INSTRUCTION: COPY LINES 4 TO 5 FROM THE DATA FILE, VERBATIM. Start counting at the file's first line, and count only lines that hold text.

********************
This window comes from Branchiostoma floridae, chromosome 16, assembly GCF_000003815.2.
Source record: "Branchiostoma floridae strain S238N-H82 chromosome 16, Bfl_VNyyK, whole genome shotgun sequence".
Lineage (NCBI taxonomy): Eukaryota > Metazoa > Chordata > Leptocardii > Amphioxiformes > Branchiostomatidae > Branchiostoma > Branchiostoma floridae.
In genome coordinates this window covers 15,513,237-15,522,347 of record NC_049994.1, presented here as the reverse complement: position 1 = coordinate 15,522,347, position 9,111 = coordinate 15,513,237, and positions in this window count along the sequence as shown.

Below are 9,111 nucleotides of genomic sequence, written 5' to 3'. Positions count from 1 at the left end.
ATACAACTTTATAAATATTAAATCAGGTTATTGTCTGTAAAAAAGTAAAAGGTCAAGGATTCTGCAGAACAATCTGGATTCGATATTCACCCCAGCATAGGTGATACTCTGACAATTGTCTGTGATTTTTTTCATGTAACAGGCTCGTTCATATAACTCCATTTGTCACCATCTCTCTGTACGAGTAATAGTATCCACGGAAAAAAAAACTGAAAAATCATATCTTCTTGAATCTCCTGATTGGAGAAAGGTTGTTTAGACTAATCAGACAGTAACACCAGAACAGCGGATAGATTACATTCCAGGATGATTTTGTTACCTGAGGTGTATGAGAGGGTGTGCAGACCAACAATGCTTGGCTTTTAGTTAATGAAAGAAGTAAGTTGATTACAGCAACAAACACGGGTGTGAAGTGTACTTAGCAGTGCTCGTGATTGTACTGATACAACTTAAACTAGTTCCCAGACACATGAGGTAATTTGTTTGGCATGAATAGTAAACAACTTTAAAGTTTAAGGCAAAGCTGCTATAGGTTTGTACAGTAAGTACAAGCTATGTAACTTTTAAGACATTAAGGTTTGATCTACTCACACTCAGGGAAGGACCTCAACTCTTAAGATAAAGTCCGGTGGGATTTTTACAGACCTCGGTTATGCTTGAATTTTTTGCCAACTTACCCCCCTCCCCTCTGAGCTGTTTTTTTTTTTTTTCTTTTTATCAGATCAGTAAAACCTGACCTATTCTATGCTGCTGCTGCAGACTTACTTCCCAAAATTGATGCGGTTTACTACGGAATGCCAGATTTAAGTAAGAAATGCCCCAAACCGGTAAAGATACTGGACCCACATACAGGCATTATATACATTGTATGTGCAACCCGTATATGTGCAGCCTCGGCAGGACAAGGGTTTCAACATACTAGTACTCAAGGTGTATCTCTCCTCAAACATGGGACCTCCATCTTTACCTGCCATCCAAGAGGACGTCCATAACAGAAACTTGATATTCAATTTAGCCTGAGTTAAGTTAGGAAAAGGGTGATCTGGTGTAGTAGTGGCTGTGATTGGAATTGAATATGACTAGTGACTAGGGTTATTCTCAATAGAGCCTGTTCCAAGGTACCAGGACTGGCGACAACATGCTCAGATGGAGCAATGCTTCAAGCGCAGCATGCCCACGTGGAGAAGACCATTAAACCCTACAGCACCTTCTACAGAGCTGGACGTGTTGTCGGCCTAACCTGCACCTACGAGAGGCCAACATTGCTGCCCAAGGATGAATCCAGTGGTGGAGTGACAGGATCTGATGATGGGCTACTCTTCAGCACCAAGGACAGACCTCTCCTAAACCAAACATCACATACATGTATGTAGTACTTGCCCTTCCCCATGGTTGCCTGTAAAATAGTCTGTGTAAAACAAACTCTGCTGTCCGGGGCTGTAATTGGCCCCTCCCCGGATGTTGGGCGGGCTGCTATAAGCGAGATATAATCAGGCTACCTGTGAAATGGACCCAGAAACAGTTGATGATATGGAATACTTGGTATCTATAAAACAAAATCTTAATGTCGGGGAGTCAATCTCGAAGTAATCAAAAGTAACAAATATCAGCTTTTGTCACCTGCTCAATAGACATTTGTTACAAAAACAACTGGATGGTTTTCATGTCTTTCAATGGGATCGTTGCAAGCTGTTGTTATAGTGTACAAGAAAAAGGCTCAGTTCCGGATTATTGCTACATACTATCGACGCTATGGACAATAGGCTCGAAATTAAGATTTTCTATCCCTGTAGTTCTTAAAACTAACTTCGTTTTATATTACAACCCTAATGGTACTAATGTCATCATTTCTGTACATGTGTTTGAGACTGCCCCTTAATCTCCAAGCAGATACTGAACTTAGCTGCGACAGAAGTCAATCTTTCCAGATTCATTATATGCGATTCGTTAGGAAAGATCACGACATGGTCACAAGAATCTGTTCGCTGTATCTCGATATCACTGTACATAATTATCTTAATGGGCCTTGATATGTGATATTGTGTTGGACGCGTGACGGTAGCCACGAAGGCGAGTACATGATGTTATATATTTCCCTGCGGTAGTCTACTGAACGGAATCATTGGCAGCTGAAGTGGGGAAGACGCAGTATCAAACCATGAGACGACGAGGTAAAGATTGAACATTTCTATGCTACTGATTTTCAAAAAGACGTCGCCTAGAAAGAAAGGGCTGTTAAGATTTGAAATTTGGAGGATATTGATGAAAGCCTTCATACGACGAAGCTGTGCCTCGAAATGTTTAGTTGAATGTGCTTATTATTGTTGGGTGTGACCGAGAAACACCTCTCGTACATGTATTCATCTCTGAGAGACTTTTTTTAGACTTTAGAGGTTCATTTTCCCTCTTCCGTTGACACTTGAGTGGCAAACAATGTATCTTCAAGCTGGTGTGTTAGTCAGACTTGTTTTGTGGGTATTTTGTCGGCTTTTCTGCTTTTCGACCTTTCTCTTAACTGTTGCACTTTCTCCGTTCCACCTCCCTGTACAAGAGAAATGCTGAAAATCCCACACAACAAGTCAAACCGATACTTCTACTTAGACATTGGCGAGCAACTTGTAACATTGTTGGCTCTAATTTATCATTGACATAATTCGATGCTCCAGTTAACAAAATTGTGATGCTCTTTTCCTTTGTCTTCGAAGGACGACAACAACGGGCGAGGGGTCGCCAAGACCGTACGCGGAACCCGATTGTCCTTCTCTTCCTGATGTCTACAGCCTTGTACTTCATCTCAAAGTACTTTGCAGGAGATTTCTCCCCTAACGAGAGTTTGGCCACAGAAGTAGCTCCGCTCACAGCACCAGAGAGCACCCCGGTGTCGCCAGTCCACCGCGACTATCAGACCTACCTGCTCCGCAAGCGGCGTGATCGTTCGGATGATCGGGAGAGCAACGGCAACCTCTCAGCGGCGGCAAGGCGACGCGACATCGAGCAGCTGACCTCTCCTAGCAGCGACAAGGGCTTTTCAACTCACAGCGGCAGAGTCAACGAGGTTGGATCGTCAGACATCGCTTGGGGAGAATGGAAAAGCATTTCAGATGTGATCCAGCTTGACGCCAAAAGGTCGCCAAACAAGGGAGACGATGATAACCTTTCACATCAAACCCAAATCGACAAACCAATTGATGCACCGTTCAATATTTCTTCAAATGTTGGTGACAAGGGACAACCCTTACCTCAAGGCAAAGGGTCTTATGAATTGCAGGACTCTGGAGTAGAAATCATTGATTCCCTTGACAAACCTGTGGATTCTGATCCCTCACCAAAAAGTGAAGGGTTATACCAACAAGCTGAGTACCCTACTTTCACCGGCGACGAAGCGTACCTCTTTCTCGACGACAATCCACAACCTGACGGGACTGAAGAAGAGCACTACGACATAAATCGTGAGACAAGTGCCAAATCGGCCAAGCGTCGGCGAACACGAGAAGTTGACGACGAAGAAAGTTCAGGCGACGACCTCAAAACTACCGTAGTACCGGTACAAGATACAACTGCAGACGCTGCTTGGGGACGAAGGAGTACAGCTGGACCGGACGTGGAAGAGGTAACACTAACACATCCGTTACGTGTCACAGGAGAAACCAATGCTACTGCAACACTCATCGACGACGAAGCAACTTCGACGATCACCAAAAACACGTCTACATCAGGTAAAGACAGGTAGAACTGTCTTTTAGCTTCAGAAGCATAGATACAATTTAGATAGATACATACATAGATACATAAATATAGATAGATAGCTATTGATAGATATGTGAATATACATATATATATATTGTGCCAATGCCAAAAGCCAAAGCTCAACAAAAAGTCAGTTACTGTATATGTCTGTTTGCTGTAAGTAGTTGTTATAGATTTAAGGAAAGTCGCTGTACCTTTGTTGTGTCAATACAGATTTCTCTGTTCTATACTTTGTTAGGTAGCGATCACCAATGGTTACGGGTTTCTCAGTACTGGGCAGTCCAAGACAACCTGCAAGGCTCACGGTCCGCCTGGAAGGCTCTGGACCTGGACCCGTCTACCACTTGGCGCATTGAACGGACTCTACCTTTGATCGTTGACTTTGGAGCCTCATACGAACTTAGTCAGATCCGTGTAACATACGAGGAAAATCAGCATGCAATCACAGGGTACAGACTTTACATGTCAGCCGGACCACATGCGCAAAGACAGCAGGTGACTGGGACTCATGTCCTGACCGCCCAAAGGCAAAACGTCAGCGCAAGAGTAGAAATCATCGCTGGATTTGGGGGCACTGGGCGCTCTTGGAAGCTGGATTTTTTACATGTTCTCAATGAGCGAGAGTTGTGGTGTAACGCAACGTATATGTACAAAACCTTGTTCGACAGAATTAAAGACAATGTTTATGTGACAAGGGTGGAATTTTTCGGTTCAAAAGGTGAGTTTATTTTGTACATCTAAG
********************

In genome coordinates this window covers 15,513,237-15,522,347 of record NC_049994.1, presented here as the reverse complement: position 1 = coordinate 15,522,347, position 9,111 = coordinate 15,513,237, and positions in this window count along the sequence as shown.

Below are 9,111 nucleotides of genomic sequence, written 5' to 3'. Positions count from 1 at the left end.